10. From a press release I received: - - - FOR IMMEDIATE RELEASE Contact: Press@Inspire.Buzz 323-379-5180 The Growing Faith-Based Genre Goes Global as Action-Packed Fantasy Film “Heavenquest: A Pilgrim’s Progress”—Featuring a Powerful Cast of International Stars from Asia, Australia, Mexico, and the US—Begins Filming in California Bolstered by the success of faith-based and inspirational hits in the U.S., King Street Pictures—a production company with domestic and Asian ties—seeks to foster and develop a new global faith audience with an edgy, fantasy adventure film inspired by “The Pilgrim’s Progress”, a 1678 novel by John Bunyan, best-selling fiction author of all time, whose work is widely considered second only to the Bible in Christendom Cast highlights— South Korean film and television legend In Pyo Cha (LAUREL TREE TAILORS, CROSSING, MOKPO GANGSTER’S PARADISE, SEOUL SEARCHING), Karyme Lozano from Mexico (Televisa’s QUIERO AMARTE, FOR GREATER GLORY: THE TRUE STORY OF CRISTIADA), Peta Sergeant from Australia (CW’s THE ORIGINALS and ABC’s ONCE UPON A TIME IN WONDERLAND), Ricky Kim from South Korea (SBS’ OH! MY BABY), and Fernanda Romero from Mexico (400 DAYS and THE EYE), and including Americans Alan Powell (THE SONG, lead singer of Christian group Anthem Lights) and introducing Patrick Thompson with Matt Bilen making his directorial debut alongside Producers Dan Mark and David Kang and Executive Producers In Pyo Cha, Ricky Kim and Darren Wilson (FATHER OF LIGHTS, FURIOUS LOVE, HOLY GHOST) (LOS ANGELES, CA—July 11, 2017) Heavenquest: A Pilgrim’s Progress, a highly-anticipated, groundbreaking new faith-based fantasy adventure film, has officially started production in Los Angeles and Redding, California. The film, inspired by John Bunyan’s iconic 1678 novel The Pilgrim’s Progress, which is second only to the Bible itself in global Christianity, brings together a powerful cast of well-known U.S. faith-based actors, and international film and television stars, including South Korean legend Cha In Pyo. As the best selling fictional author of all time, John Bunyan and his masterpiece The Pilgrim’s Progress is known in virtually every corner of the globe. “With this film, we’re trying to break new ground in the faith-based genre. It’s dirt-under-the-fingernails, action-packed, grittier, more stylistic, and more cinematic than what audiences have seen previously. Our cast is diverse, representing faith around the globe. We think this unique combination is the ‘next step’ faithful moviegoers have been looking for, said Director Matt Bilen. “We’ve wanted to make Heavenquest for so many years, I can’t tell you what a thrill it is to be on set making this incredible epic brought to life. “The Heavenquest team has long believed that while the success of faith based and faith inspired stories in the U.S. is exciting, this powerful genre can and should have a life far beyond just the U.S. market. The international market for faith based films is relatively untapped and full of potential. As we have traveled the world, especially Asia, we have seen the strong demand for such content amongst Christians abroad, and we believe the next generation faith films should be designed to engage all of those audiences worldwide,” said Dan Mark, Producer and Principal of King Street Pictures. “We believe our modern, edgy retelling of this classic story with a diverse international cast is going to pioneer new markets for faith based content abroad and will capture the imagination of audiences worldwide, especially in Asia. So we are incredibly honored and blessed to have the esteemed In Pyo Cha in our cast and as our Executive Producer. We couldn’t have asked for a better creative partner to see this vision come to life on screen.” Pilgrim’s Progress has been translated in 200 languages in last 3 centuries, making it the second most read faith book after the Bible. Film Synopsis: King Street Pictures proudly presents an epic new fantasy adventure film inspired by the world of John Bunyan’s classic tale “The Pilgrim’s Progress.” In a war between the Northern and Southern Kingdoms of Eos, a regal man named Vangel is thrust on a journey against his will when he is suddenly and mysteriously arrested. Brought before the Southern King and sentenced to death, Vangel escapes a chain gang and flees for the North. Armed with a book called the Record of the Ancients that he receives from a wise sage, Vangel embarks on an adventure that takes him through haunted forests, dark swamps, and enchanted mountains while being hunted all the while by the Southern King’s men in hot pursuit. Along the way, mysterious travel companions with special giftings arise and assist him on the journey, sharing about a fabled good king and pushing him onwards towards the Wicket Gate, the gateway to the North, while enemies lurk at every corner trying to derail him from his path.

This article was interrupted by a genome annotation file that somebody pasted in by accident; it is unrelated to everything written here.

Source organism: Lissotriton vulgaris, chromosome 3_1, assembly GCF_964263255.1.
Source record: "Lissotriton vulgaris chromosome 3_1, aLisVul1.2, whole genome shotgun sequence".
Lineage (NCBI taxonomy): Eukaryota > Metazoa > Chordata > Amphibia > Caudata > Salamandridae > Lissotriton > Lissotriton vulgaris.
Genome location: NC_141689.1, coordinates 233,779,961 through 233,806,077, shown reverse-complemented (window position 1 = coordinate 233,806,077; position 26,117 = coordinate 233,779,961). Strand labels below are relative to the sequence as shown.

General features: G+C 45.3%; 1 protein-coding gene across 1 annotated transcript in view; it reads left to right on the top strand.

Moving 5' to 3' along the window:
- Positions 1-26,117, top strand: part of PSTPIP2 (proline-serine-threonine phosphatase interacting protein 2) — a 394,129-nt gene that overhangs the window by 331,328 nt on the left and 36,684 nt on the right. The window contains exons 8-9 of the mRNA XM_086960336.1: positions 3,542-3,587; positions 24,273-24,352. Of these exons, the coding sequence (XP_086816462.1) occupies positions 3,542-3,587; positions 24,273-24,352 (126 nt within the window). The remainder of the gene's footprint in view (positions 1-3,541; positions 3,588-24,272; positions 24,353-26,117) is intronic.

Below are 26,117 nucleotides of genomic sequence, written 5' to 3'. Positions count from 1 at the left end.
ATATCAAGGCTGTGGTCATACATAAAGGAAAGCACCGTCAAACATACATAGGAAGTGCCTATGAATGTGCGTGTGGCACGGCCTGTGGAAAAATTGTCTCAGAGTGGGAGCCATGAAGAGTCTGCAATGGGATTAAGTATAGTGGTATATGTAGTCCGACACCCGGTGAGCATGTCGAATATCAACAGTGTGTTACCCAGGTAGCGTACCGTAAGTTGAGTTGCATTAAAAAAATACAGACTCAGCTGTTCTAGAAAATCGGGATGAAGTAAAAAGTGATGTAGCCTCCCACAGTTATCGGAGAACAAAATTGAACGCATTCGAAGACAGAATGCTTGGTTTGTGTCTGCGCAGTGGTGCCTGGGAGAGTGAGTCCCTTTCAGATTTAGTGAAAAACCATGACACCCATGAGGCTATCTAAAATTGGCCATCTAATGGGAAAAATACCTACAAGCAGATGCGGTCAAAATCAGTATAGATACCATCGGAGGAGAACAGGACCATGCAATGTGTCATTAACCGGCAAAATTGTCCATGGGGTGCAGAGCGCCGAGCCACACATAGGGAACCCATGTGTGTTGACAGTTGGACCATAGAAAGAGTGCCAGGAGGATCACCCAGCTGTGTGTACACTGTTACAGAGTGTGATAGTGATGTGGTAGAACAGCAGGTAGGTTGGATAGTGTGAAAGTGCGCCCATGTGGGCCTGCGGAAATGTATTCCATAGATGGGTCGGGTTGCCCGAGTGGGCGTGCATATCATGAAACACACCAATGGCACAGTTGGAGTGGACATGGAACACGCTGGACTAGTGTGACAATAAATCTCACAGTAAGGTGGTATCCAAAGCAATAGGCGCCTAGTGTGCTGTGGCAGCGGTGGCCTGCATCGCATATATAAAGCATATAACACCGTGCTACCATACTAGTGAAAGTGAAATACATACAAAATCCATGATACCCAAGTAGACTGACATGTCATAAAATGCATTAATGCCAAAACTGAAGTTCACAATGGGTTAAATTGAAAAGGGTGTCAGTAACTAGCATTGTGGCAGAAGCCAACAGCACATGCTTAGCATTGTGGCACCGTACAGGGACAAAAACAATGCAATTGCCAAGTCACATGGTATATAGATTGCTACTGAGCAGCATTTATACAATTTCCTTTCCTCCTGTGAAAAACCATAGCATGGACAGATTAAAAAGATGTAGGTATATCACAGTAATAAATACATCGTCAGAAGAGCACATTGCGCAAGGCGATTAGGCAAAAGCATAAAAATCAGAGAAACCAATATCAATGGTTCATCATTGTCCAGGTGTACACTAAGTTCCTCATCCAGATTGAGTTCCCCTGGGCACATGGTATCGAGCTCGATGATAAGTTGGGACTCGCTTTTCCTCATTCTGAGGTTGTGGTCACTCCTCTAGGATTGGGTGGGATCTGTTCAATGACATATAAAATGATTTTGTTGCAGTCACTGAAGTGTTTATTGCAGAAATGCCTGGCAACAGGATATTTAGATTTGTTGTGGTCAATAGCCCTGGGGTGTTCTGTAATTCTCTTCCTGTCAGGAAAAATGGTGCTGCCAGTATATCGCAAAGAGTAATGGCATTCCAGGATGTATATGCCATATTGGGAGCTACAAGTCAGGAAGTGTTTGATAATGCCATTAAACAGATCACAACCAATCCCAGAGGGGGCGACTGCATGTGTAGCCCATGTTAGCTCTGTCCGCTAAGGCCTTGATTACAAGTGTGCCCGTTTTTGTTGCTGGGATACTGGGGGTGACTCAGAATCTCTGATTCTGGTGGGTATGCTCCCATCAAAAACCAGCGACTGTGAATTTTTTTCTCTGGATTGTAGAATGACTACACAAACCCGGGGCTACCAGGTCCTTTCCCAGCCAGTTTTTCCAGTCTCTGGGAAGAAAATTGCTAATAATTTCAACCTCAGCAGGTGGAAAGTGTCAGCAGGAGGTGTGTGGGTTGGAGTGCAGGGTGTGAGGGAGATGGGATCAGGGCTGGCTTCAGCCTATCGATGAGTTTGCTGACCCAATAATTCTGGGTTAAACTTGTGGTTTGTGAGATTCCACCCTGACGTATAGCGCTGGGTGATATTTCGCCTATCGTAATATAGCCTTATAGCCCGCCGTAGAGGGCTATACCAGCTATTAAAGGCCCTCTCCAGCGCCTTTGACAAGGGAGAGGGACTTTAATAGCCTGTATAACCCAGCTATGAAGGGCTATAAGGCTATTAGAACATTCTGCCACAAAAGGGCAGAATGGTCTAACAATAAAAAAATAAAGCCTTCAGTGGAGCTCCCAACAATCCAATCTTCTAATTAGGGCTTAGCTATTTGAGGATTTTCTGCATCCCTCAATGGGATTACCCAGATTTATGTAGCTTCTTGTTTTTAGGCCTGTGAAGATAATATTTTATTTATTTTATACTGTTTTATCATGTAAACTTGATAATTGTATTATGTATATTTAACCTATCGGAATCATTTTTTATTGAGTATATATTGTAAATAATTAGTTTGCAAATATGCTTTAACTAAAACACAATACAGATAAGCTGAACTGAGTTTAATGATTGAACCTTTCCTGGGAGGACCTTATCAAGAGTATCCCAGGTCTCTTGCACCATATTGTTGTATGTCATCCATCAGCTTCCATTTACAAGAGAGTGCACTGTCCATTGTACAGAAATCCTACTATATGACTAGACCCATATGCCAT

11. Links to our threads on Rise of the Planet of the Apes (2011) and Dawn of the Planet of the Apes (2014). Link to our thread on 'Bergman Regretted Skipping Planet of the Apes' (Apr 2004). Matt Reeves has revealed that the villain who seemed to die in Dawn might actually still be alive, and might reappear in the third film. And apparently the possible survival of this villain was already suggested in a post-credits audio sting.